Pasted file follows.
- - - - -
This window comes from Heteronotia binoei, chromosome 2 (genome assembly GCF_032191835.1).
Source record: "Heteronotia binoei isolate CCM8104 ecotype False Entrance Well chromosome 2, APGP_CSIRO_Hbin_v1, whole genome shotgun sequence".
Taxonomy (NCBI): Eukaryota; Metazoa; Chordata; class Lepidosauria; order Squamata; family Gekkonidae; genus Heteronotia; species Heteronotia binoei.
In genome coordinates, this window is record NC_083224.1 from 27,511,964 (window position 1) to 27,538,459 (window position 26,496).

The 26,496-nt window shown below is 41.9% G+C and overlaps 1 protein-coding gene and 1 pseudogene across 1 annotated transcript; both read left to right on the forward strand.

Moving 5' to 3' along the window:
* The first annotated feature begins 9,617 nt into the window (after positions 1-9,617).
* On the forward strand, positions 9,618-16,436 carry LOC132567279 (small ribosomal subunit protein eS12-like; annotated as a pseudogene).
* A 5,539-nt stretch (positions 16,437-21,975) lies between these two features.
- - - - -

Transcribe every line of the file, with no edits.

This window comes from Heteronotia binoei, chromosome 2 (genome assembly GCF_032191835.1).
Source record: "Heteronotia binoei isolate CCM8104 ecotype False Entrance Well chromosome 2, APGP_CSIRO_Hbin_v1, whole genome shotgun sequence".
Taxonomy (NCBI): Eukaryota; Metazoa; Chordata; class Lepidosauria; order Squamata; family Gekkonidae; genus Heteronotia; species Heteronotia binoei.
In genome coordinates, this window is record NC_083224.1 from 27,511,964 (window position 1) to 27,538,459 (window position 26,496).

The 26,496-nt window shown below is 41.9% G+C and overlaps 1 protein-coding gene and 1 pseudogene across 1 annotated transcript; both read left to right on the forward strand.

Moving 5' to 3' along the window:
* The first annotated feature begins 9,617 nt into the window (after positions 1-9,617).
* On the forward strand, positions 9,618-16,436 carry LOC132567279 (small ribosomal subunit protein eS12-like; annotated as a pseudogene).
* A 5,539-nt stretch (positions 16,437-21,975) lies between these two features.